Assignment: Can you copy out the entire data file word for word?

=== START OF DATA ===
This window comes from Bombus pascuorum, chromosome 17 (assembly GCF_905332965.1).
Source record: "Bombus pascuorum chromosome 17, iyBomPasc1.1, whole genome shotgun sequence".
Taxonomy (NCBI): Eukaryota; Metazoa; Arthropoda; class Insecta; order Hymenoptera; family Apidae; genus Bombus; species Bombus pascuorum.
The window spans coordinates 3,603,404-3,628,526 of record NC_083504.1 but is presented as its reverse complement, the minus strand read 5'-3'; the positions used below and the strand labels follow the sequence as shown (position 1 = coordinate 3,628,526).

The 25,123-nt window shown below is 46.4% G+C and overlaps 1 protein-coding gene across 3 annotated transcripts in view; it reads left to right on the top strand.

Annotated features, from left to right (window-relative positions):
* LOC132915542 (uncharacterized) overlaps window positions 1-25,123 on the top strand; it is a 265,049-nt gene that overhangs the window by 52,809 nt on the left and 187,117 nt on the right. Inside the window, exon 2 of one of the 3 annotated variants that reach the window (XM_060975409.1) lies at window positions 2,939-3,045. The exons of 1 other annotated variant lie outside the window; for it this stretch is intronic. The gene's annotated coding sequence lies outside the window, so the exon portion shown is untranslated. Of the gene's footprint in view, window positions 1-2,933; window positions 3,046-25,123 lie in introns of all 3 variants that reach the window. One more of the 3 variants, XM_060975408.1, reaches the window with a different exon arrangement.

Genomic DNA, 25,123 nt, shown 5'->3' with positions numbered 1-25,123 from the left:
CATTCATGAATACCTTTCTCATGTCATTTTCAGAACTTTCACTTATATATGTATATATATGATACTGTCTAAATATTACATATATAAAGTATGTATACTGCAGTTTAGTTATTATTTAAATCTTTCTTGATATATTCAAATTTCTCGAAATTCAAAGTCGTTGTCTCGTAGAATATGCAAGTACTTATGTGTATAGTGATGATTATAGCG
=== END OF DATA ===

This window comes from Bombus pascuorum, chromosome 17 (assembly GCF_905332965.1).
Source record: "Bombus pascuorum chromosome 17, iyBomPasc1.1, whole genome shotgun sequence".
Taxonomy (NCBI): Eukaryota; Metazoa; Arthropoda; class Insecta; order Hymenoptera; family Apidae; genus Bombus; species Bombus pascuorum.
The window spans coordinates 3,603,404-3,628,526 of record NC_083504.1 but is presented as its reverse complement, the minus strand read 5'-3'; the positions used below and the strand labels follow the sequence as shown (position 1 = coordinate 3,628,526).

The 25,123-nt window shown below is 46.4% G+C and overlaps 1 protein-coding gene across 3 annotated transcripts in view; it reads left to right on the top strand.

Annotated features, from left to right (window-relative positions):
* LOC132915542 (uncharacterized) overlaps window positions 1-25,123 on the top strand; it is a 265,049-nt gene that overhangs the window by 52,809 nt on the left and 187,117 nt on the right. Inside the window, exon 2 of one of the 3 annotated variants that reach the window (XM_060975409.1) lies at window positions 2,939-3,045. The exons of 1 other annotated variant lie outside the window; for it this stretch is intronic. The gene's annotated coding sequence lies outside the window, so the exon portion shown is untranslated. Of the gene's footprint in view, window positions 1-2,933; window positions 3,046-25,123 lie in introns of all 3 variants that reach the window. One more of the 3 variants, XM_060975408.1, reaches the window with a different exon arrangement.

Genomic DNA, 25,123 nt, shown 5'->3' with positions numbered 1-25,123 from the left:
CATTCATGAATACCTTTCTCATGTCATTTTCAGAACTTTCACTTATATATGTATATATATGATACTGTCTAAATATTACATATATAAAGTATGTATACTGCAGTTTAGTTATTATTTAAATCTTTCTTGATATATTCAAATTTCTCGAAATTCAAAGTCGTTGTCTCGTAGAATATGCAAGTACTTATGTGTATAGTGATGATTATAGCG